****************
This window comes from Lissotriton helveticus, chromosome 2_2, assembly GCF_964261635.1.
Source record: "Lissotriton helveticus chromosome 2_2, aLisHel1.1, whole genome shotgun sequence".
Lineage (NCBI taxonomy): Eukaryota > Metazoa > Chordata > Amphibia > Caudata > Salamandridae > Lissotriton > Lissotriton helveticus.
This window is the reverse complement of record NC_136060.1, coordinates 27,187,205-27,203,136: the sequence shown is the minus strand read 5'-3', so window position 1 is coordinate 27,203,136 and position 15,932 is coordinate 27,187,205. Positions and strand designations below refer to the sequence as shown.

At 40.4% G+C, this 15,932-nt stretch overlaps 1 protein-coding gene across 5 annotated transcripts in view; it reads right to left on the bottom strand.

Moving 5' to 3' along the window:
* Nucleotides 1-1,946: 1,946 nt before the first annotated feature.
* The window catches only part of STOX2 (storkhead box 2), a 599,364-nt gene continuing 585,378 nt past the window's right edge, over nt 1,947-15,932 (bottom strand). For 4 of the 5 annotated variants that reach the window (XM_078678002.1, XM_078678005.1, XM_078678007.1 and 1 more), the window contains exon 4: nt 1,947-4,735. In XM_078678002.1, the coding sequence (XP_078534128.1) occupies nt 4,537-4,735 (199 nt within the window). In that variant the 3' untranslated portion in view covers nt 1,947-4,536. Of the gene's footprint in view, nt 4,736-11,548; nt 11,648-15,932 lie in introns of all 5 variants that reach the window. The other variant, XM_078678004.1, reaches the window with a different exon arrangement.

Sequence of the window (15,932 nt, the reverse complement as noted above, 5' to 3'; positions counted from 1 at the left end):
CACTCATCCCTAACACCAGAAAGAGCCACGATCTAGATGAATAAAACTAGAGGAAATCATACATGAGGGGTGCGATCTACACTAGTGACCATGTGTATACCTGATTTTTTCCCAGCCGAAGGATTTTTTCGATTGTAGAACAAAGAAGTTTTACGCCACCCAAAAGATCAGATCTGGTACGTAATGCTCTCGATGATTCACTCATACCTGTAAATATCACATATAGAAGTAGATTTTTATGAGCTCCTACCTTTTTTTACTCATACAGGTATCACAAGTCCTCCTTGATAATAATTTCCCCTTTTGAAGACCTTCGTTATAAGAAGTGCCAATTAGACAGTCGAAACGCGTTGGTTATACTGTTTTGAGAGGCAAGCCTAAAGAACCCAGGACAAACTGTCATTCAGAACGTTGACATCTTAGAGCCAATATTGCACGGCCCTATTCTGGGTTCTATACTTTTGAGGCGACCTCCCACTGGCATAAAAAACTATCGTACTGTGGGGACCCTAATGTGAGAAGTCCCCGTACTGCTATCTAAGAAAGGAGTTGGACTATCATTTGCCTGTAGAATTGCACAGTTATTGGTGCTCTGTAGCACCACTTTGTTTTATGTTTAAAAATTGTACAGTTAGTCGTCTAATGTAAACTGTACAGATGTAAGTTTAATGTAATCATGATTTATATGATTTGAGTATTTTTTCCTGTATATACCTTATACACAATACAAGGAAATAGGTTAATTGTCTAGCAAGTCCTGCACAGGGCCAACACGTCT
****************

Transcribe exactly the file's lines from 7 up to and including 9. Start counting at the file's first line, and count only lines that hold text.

* Nucleotides 1-1,946: 1,946 nt before the first annotated feature.
* The window catches only part of STOX2 (storkhead box 2), a 599,364-nt gene continuing 585,378 nt past the window's right edge, over nt 1,947-15,932 (bottom strand). For 4 of the 5 annotated variants that reach the window (XM_078678002.1, XM_078678005.1, XM_078678007.1 and 1 more), the window contains exon 4: nt 1,947-4,735. In XM_078678002.1, the coding sequence (XP_078534128.1) occupies nt 4,537-4,735 (199 nt within the window). In that variant the 3' untranslated portion in view covers nt 1,947-4,536. Of the gene's footprint in view, nt 4,736-11,548; nt 11,648-15,932 lie in introns of all 5 variants that reach the window. The other variant, XM_078678004.1, reaches the window with a different exon arrangement.

Sequence of the window (15,932 nt, the reverse complement as noted above, 5' to 3'; positions counted from 1 at the left end):